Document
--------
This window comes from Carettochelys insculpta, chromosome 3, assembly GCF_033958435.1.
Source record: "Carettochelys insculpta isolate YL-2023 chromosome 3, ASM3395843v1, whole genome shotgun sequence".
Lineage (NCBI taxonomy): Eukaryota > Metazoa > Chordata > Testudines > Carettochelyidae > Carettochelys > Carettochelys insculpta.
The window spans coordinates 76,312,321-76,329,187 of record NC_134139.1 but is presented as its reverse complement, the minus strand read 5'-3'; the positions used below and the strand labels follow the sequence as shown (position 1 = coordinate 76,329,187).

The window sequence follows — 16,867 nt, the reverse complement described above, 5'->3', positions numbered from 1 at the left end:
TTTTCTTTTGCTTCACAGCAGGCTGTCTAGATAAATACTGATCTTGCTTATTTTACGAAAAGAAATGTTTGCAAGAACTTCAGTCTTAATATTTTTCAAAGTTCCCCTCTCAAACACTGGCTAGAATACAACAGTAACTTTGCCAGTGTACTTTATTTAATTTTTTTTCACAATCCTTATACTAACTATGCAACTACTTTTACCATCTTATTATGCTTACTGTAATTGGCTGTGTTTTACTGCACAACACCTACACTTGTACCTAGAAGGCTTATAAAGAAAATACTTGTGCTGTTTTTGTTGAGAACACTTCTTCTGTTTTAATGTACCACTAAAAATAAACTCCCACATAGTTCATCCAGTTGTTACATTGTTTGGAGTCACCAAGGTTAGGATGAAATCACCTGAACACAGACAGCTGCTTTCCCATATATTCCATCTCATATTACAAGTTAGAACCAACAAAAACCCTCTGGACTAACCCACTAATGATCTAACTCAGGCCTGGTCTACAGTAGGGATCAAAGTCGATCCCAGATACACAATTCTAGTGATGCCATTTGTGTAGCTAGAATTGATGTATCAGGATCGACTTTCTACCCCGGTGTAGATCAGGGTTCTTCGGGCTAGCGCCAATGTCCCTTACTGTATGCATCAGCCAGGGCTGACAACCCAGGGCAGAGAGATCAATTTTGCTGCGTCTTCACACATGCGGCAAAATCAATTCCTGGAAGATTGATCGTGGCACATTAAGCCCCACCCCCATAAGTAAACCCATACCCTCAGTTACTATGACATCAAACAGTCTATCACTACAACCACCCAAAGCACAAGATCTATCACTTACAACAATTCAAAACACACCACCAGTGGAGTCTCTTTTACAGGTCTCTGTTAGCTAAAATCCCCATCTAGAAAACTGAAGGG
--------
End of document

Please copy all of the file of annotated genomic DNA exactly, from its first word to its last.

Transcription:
This window comes from Carettochelys insculpta, chromosome 3, assembly GCF_033958435.1.
Source record: "Carettochelys insculpta isolate YL-2023 chromosome 3, ASM3395843v1, whole genome shotgun sequence".
Lineage (NCBI taxonomy): Eukaryota > Metazoa > Chordata > Testudines > Carettochelyidae > Carettochelys > Carettochelys insculpta.
The window spans coordinates 76,312,321-76,329,187 of record NC_134139.1 but is presented as its reverse complement, the minus strand read 5'-3'; the positions used below and the strand labels follow the sequence as shown (position 1 = coordinate 76,329,187).

The window sequence follows — 16,867 nt, the reverse complement described above, 5'->3', positions numbered from 1 at the left end:
TTTTCTTTTGCTTCACAGCAGGCTGTCTAGATAAATACTGATCTTGCTTATTTTACGAAAAGAAATGTTTGCAAGAACTTCAGTCTTAATATTTTTCAAAGTTCCCCTCTCAAACACTGGCTAGAATACAACAGTAACTTTGCCAGTGTACTTTATTTAATTTTTTTTCACAATCCTTATACTAACTATGCAACTACTTTTACCATCTTATTATGCTTACTGTAATTGGCTGTGTTTTACTGCACAACACCTACACTTGTACCTAGAAGGCTTATAAAGAAAATACTTGTGCTGTTTTTGTTGAGAACACTTCTTCTGTTTTAATGTACCACTAAAAATAAACTCCCACATAGTTCATCCAGTTGTTACATTGTTTGGAGTCACCAAGGTTAGGATGAAATCACCTGAACACAGACAGCTGCTTTCCCATATATTCCATCTCATATTACAAGTTAGAACCAACAAAAACCCTCTGGACTAACCCACTAATGATCTAACTCAGGCCTGGTCTACAGTAGGGATCAAAGTCGATCCCAGATACACAATTCTAGTGATGCCATTTGTGTAGCTAGAATTGATGTATCAGGATCGACTTTCTACCCCGGTGTAGATCAGGGTTCTTCGGGCTAGCGCCAATGTCCCTTACTGTATGCATCAGCCAGGGCTGACAACCCAGGGCAGAGAGATCAATTTTGCTGCGTCTTCACACATGCGGCAAAATCAATTCCTGGAAGATTGATCGTGGCACATTAAGCCCCACCCCCATAAGTAAACCCATACCCTCAGTTACTATGACATCAAACAGTCTATCACTACAACCACCCAAAGCACAAGATCTATCACTTACAACAATTCAAAACACACCACCAGTGGAGTCTCTTTTACAGGTCTCTGTTAGCTAAAATCCCCATCTAGAAAACTGAAGGG